I placed an online order for Native plants from a trusted source, (, and collected some industrial corrugated fibreboard from a local appliance store who gave me permission to dumpster dive. That was a first for me! I then shaped out the garden I wanted to build. It was at that point that I wondered if I had bitten off more than I could chew! I placed the corrugated fibreboard over the grass lawn that I wished to replace, then wet the fibreboard with a hose. Next, I cut holes in the fibreboard where the plants were planted and covered the fibreboard with garden soil and natural mulch. This eliminated the grass lawn in the fastest and most effective way.

I knew that my native plants would require very little maintenance once their roots took, but until then, I watered them regularly. The hardest part was waiting. The worst part was that the year I installed this garden, we had a terrible dry season and growth rate was painfully slow. All that physical work and nothing yet to show for it but for the dainty seedlings and a lot of bare dirt. It took a couple months but wow! It was so worth it! See video below to get an idea of the incredible response from insects far and wide.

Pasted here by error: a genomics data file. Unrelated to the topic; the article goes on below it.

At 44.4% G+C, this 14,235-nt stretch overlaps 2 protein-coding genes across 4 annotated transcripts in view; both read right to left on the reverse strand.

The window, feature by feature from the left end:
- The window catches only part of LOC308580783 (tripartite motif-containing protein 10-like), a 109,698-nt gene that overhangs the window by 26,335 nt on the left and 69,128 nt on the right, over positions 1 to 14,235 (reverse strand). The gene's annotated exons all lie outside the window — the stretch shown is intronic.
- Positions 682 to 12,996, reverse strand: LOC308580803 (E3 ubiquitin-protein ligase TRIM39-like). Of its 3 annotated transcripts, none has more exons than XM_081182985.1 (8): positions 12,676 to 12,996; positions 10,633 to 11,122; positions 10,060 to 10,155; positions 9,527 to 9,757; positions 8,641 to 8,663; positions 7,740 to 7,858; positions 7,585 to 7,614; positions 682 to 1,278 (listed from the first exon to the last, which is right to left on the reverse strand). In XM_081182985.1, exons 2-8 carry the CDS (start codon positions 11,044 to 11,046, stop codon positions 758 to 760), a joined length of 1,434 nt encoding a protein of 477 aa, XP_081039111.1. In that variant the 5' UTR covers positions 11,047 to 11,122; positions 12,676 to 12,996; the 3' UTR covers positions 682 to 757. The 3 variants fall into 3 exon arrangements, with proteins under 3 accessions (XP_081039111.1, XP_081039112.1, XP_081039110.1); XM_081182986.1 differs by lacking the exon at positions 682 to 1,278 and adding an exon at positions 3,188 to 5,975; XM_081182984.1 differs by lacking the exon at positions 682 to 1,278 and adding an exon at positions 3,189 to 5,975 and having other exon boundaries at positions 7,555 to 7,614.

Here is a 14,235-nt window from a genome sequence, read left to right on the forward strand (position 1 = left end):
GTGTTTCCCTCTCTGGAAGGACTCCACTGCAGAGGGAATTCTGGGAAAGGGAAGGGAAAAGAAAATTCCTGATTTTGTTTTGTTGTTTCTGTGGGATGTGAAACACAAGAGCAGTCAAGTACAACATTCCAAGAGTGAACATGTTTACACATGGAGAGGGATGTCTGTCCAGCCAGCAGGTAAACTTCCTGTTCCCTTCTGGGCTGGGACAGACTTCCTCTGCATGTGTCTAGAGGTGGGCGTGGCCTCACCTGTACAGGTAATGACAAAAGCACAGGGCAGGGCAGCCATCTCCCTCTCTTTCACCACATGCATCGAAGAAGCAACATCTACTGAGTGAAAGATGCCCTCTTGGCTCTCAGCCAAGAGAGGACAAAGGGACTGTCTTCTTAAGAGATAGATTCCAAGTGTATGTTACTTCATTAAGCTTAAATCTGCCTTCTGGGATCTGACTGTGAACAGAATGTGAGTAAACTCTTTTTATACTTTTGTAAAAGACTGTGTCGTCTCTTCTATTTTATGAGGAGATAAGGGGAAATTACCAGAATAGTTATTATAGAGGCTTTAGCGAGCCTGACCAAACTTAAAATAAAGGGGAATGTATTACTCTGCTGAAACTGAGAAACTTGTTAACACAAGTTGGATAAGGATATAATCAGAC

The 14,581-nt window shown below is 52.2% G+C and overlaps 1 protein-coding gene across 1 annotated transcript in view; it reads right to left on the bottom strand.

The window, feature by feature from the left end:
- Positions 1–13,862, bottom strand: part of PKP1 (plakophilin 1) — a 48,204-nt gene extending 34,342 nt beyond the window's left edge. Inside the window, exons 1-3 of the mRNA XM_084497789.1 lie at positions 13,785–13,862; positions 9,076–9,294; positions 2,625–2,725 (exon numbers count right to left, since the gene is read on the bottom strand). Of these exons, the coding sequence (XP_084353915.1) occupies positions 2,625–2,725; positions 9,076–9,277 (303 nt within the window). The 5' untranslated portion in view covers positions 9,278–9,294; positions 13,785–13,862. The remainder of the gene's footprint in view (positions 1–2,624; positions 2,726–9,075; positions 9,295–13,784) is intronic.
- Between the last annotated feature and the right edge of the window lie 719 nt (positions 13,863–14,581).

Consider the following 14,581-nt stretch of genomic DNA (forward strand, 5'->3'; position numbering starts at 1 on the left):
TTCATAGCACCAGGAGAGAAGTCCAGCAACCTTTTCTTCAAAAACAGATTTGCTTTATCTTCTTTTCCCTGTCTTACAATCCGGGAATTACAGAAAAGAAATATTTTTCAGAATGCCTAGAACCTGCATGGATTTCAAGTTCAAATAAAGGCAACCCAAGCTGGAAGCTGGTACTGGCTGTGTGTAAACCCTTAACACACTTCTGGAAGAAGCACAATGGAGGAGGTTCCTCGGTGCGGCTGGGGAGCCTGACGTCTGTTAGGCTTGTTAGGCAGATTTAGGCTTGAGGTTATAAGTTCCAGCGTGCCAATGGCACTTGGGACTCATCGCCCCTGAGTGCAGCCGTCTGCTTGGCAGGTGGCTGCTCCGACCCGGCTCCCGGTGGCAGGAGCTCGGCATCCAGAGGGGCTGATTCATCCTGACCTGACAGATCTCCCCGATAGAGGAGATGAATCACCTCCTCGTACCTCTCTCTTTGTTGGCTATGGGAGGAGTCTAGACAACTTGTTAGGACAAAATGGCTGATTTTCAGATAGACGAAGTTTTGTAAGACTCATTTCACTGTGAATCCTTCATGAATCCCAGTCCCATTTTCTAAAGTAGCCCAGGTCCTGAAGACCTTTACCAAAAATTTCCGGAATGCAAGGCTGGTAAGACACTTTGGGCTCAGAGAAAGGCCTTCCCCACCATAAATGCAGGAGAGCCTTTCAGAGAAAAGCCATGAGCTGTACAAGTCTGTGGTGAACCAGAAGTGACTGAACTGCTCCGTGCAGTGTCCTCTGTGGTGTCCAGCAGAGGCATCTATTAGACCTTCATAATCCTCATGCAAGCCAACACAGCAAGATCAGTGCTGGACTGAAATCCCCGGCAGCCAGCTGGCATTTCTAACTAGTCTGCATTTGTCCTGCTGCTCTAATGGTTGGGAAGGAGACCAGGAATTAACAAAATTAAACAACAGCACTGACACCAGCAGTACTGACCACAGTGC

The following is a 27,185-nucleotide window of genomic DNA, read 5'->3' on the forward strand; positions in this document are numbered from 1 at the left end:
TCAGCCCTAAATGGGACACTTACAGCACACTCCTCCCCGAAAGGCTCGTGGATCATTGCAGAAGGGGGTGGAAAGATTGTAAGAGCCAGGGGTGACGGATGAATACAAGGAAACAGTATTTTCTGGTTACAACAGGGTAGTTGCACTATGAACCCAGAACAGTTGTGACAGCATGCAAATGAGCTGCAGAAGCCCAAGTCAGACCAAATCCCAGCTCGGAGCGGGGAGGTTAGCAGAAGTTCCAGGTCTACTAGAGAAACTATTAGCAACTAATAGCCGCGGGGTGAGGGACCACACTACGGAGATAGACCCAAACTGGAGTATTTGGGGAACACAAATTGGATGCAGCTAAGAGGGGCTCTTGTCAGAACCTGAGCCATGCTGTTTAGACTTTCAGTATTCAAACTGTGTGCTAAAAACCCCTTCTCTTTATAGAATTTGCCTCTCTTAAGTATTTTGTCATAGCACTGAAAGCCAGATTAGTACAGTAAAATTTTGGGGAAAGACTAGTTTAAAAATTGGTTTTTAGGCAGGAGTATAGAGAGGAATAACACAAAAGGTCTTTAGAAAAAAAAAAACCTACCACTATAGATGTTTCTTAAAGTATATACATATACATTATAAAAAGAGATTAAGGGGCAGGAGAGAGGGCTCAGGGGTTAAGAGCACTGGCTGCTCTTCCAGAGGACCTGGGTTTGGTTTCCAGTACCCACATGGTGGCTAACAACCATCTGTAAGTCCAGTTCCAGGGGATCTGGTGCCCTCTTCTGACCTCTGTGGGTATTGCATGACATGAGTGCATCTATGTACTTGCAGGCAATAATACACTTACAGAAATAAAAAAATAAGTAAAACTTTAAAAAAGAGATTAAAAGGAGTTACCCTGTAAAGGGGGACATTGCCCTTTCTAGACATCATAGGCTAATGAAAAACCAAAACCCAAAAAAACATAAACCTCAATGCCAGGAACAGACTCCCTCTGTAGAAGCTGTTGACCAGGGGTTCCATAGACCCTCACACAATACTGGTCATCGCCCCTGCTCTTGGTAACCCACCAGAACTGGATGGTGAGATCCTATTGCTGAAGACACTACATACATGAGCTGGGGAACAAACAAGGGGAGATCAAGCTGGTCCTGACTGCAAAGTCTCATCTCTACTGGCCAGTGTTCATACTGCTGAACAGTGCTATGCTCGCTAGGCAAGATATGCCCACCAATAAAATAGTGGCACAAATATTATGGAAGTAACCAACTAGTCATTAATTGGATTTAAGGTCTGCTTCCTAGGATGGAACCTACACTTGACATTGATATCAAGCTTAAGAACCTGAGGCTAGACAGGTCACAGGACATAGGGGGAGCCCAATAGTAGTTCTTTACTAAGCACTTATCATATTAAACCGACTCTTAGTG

In just a 30 second video, one can count dozens of pollinators in just that one small section of the garden. The video also does not do a great job of capturing the view of the many smaller native pollinators coming and going from these Spotted Bee Balm flowers in the front. How many pollinators came and went, every minute of every hour of every day in just one season!?

(Plants Pictured: Spotted Bee Balm, Great Blue Lobelia, Pale Purple Coneflower, Black-eyed Susan, New England Aster, Scarlet Bee Balm, Annual Zinnias are scatter throughout the garden as a nectar source)

The best part about this garden: after the initial watering to get the seedlings to take root, minimal maintenance is required. How delightful for me and my purple thumb! At this point my biggest challenge is keeping the invasives out (including my arch nemesis: Field Bindweed!), and learning how to properly thin the garden to keep it looking tidy. I’ve also had the privilege of getting official Monarch Waystation designation and am in the process of becoming certified in the Pollinator Steward Program through Pollinator Partnership Canada.